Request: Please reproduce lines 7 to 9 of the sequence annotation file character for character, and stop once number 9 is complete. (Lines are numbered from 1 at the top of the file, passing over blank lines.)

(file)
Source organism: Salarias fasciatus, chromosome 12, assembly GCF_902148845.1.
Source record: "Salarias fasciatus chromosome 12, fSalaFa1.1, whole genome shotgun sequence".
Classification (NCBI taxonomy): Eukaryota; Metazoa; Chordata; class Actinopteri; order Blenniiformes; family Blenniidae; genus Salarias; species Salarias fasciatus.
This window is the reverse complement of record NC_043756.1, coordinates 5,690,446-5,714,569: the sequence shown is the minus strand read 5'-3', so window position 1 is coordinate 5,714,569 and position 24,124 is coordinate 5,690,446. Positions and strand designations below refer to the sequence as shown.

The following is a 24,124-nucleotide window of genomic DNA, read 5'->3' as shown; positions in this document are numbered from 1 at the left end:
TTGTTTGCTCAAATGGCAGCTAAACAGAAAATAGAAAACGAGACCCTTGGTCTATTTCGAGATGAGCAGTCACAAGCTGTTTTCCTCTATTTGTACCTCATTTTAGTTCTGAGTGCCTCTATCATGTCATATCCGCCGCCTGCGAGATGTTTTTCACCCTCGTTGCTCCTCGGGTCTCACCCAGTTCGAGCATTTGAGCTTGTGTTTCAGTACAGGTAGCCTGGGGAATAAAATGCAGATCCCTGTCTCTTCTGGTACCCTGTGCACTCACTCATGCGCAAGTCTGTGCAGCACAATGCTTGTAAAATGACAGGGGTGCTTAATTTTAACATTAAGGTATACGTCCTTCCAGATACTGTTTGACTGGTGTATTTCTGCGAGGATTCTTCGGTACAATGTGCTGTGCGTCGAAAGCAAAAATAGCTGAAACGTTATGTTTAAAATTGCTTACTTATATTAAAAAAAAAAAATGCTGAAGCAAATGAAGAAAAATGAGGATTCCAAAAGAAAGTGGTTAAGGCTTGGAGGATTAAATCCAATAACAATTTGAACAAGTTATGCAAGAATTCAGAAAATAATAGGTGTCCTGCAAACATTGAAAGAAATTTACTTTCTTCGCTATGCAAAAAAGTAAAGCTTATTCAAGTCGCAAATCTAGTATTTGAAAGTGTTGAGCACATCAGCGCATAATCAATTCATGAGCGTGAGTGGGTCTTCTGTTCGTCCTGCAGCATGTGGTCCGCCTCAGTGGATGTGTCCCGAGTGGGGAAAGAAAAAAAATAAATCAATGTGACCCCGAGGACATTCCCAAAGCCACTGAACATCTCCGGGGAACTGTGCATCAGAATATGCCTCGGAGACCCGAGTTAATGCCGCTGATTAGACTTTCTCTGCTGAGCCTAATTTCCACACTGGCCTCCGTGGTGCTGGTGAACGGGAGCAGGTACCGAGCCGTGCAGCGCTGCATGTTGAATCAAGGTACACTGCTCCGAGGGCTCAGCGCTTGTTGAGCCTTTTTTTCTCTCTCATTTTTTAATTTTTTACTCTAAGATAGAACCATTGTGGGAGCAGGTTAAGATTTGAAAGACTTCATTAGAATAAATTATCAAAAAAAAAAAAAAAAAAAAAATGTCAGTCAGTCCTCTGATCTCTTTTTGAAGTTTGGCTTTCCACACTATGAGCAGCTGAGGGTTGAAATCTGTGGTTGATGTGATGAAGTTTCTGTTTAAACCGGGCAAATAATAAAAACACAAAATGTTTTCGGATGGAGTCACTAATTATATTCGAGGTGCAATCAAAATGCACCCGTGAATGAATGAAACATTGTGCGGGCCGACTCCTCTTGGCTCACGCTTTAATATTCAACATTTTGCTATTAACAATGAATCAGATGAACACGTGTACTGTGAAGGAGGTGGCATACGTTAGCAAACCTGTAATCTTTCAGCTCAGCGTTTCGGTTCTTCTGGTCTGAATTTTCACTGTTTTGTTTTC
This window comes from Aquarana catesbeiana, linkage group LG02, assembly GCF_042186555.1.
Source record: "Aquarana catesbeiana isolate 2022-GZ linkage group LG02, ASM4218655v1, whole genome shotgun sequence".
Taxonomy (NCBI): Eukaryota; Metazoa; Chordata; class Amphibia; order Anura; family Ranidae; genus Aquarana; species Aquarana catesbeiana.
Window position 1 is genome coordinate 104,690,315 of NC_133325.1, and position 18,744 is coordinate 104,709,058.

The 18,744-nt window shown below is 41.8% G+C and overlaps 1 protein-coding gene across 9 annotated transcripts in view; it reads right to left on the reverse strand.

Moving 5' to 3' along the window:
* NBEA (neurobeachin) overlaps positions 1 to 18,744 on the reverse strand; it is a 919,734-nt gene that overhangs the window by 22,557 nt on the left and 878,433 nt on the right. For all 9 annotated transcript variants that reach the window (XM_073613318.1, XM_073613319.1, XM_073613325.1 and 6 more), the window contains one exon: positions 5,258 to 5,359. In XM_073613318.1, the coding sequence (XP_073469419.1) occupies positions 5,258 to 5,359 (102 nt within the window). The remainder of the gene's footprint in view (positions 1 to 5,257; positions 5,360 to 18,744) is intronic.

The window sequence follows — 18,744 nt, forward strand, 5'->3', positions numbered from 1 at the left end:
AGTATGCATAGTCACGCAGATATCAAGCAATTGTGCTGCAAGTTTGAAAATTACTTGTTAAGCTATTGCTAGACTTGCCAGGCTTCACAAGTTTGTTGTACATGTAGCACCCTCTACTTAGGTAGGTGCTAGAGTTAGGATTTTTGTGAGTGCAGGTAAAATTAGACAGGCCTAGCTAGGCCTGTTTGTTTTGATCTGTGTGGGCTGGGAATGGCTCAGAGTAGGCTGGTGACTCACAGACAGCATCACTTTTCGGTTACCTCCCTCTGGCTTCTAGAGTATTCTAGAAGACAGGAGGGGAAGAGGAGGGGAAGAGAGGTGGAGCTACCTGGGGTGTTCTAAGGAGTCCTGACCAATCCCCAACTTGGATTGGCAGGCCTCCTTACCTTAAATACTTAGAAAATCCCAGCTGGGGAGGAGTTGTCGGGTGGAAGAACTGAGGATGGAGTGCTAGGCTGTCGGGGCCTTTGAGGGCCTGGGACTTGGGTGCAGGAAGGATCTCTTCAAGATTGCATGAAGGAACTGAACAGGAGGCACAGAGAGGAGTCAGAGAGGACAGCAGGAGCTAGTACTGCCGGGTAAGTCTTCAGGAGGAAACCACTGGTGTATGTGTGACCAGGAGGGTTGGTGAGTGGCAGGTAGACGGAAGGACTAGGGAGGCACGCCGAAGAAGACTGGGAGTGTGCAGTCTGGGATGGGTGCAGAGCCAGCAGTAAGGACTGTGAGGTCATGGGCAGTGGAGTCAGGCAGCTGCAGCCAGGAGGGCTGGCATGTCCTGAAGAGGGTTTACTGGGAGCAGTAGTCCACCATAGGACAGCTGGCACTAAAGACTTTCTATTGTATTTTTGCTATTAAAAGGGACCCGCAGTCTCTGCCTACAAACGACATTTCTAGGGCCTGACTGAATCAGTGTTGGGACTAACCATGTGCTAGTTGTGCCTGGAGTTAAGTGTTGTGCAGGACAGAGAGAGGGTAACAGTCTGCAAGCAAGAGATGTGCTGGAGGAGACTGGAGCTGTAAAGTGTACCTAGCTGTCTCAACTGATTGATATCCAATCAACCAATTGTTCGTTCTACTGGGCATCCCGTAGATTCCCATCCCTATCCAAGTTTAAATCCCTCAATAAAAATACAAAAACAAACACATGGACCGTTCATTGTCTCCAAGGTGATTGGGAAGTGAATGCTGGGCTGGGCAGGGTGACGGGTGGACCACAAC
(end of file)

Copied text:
This window comes from Aquarana catesbeiana, linkage group LG02, assembly GCF_042186555.1.
Source record: "Aquarana catesbeiana isolate 2022-GZ linkage group LG02, ASM4218655v1, whole genome shotgun sequence".
Taxonomy (NCBI): Eukaryota; Metazoa; Chordata; class Amphibia; order Anura; family Ranidae; genus Aquarana; species Aquarana catesbeiana.